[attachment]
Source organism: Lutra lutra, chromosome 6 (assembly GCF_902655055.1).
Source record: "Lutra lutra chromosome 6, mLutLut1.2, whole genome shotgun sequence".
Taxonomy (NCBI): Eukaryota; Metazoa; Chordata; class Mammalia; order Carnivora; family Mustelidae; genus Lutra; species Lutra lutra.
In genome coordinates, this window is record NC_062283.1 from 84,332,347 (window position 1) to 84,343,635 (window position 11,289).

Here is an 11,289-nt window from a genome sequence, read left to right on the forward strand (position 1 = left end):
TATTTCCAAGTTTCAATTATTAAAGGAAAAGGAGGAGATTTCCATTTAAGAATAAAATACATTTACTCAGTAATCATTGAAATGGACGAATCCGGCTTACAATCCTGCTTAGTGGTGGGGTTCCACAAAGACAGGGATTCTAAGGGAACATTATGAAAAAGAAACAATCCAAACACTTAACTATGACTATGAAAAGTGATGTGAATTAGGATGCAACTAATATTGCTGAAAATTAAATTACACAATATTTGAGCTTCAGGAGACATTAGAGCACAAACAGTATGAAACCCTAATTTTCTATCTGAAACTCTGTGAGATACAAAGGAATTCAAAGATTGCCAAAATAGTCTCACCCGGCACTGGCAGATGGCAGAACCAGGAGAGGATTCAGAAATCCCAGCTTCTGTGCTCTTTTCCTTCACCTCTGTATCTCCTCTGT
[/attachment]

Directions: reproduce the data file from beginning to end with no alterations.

Source organism: Lutra lutra, chromosome 6 (assembly GCF_902655055.1).
Source record: "Lutra lutra chromosome 6, mLutLut1.2, whole genome shotgun sequence".
Taxonomy (NCBI): Eukaryota; Metazoa; Chordata; class Mammalia; order Carnivora; family Mustelidae; genus Lutra; species Lutra lutra.
In genome coordinates, this window is record NC_062283.1 from 84,332,347 (window position 1) to 84,343,635 (window position 11,289).

Here is an 11,289-nt window from a genome sequence, read left to right on the forward strand (position 1 = left end):
TATTTCCAAGTTTCAATTATTAAAGGAAAAGGAGGAGATTTCCATTTAAGAATAAAATACATTTACTCAGTAATCATTGAAATGGACGAATCCGGCTTACAATCCTGCTTAGTGGTGGGGTTCCACAAAGACAGGGATTCTAAGGGAACATTATGAAAAAGAAACAATCCAAACACTTAACTATGACTATGAAAAGTGATGTGAATTAGGATGCAACTAATATTGCTGAAAATTAAATTACACAATATTTGAGCTTCAGGAGACATTAGAGCACAAACAGTATGAAACCCTAATTTTCTATCTGAAACTCTGTGAGATACAAAGGAATTCAAAGATTGCCAAAATAGTCTCACCCGGCACTGGCAGATGGCAGAACCAGGAGAGGATTCAGAAATCCCAGCTTCTGTGCTCTTTTCCTTCACCTCTGTATCTCCTCTGT